The families of two patients who died during surgery that used an unapproved Synthes, Inc. bone cement are suing.
A lawsuit, filed against the company and former company executives in early March in California’s Contra Costa Superior Court, alleges that 83-year olds Ryoichi Kikuchi and Barbara Marcelino died after receiving bone cement injections during surgeries in 2003 and 2004.
Synthes and former subsidiary Norian Corp. pleaded guilty to corporate health care fraud and agreed to pay $23 million in fines after the government prosecuted the company for promoting the bone cement and training doctors in its use even though it wasn’t approved by the FDA for spinal procedures. Four former Synthes executives were sentenced to jail after pleading guilty to misdemeanor charges of illegally promoting the bone cement off-label.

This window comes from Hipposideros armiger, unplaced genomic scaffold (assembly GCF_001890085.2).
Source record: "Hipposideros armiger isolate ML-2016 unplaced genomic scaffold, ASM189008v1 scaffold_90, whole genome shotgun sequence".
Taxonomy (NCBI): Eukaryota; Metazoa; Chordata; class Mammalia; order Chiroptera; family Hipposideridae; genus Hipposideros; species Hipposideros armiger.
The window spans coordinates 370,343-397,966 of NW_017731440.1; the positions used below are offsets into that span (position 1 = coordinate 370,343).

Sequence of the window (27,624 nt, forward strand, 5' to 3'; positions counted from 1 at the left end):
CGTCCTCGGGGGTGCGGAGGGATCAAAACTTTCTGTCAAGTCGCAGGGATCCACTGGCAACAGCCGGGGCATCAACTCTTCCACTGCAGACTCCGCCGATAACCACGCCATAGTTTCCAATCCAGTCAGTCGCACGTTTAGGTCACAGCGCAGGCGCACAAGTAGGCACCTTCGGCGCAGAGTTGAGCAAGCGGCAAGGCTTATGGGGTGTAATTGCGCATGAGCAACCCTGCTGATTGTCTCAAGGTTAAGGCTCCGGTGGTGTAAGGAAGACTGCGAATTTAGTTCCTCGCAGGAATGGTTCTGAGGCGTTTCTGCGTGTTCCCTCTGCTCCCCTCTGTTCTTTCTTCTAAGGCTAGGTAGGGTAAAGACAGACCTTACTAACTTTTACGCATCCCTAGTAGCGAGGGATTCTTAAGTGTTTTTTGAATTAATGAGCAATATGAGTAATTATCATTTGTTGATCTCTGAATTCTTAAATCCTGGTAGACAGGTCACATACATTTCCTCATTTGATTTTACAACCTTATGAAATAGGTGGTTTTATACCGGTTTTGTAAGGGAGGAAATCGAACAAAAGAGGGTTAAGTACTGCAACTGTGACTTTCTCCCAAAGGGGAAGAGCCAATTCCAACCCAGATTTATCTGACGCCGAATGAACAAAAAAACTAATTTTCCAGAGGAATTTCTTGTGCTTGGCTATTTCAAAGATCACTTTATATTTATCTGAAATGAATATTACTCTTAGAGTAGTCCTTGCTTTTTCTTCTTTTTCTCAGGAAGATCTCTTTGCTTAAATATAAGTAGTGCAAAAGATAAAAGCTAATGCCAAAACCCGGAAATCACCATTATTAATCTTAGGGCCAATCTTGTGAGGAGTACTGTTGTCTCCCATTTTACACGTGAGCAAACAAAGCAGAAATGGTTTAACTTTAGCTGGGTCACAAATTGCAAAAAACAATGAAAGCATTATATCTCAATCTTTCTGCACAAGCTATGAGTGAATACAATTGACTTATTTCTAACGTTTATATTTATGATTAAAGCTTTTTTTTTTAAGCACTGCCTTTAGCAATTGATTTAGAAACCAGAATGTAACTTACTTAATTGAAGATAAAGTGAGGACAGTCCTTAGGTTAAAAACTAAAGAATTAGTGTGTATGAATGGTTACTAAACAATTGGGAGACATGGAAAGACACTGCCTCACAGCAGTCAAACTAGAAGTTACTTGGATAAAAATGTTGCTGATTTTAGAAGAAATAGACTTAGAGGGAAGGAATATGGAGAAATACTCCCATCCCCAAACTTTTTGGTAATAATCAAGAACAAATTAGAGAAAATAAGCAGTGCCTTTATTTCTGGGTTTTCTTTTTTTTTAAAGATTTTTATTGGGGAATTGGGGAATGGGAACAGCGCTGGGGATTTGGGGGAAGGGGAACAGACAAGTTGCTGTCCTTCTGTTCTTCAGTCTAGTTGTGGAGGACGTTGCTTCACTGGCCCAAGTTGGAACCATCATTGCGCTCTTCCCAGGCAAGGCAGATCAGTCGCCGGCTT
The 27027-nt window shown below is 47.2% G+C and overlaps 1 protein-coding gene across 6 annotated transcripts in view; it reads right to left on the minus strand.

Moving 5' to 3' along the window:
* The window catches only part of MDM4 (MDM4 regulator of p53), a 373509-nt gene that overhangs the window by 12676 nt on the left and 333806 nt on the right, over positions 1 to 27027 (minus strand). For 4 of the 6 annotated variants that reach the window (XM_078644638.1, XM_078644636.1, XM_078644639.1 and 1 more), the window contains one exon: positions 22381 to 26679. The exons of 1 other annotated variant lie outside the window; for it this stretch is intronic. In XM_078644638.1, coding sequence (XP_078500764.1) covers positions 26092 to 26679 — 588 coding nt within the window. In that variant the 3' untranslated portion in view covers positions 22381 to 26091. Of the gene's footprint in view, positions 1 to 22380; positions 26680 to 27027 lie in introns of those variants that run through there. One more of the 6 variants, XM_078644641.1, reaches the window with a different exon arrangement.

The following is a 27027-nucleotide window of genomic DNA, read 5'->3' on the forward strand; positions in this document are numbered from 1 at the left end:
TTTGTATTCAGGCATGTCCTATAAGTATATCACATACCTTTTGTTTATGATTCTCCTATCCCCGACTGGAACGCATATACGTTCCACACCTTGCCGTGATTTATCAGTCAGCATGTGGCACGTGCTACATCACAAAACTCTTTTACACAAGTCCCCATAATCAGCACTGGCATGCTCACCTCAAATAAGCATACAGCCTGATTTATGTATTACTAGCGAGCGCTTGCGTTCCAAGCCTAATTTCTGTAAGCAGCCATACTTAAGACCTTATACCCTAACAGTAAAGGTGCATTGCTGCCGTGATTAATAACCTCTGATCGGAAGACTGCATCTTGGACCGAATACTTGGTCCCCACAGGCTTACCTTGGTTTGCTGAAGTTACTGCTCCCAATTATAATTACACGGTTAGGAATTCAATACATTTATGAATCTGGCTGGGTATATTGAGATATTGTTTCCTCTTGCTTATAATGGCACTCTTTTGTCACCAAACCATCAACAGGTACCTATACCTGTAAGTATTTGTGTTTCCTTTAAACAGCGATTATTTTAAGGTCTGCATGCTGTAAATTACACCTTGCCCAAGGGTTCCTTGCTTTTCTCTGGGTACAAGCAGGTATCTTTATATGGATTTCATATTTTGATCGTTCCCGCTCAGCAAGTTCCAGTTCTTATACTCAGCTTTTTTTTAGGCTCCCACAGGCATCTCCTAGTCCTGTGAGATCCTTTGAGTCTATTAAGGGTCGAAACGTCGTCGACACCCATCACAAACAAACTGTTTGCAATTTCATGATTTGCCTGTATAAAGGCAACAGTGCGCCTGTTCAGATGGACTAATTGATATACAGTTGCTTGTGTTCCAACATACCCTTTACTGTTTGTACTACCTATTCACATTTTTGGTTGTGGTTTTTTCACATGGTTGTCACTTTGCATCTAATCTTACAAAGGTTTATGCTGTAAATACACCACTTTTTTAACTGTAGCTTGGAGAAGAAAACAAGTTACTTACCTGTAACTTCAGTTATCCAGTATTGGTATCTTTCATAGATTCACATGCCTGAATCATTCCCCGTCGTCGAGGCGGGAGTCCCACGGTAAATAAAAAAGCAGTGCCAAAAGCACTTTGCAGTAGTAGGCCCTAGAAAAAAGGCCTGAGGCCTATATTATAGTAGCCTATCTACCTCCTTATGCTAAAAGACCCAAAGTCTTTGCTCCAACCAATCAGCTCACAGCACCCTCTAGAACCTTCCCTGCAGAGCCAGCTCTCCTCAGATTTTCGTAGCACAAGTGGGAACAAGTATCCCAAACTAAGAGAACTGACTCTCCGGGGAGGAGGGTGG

Both women died after their blood pressure dropped precipitously and they could not be revived. Doctors said the bone cement could not be definitively identified as the cause of death. Among the allegations are wrongful death and elder abuse.
The surgeons involved were not named as defendants in this suit.
The Philadelphia Inquirer reported that Gregory Rueb, an attorney who represents the two families in the suit, did not specify how much he was seeking for his clients. No trial date had been set.
“The victims’ families are furious and deeply hurt over their recent discovery of the true cause of their loved ones’ deaths,” Rueb said. “I have never seen such despicable conduct by a corporation so desperate to make profits and maintain a competitive edge at the expense of human lives.”
Synthes eventually divested itself of the Norian subsidiary, which originally made the bone cement. Kensey Nash Corp. bought those assets and was also named in the suit, as was Hansjorg Wyss, chairman of Synthes and its largest shareholder.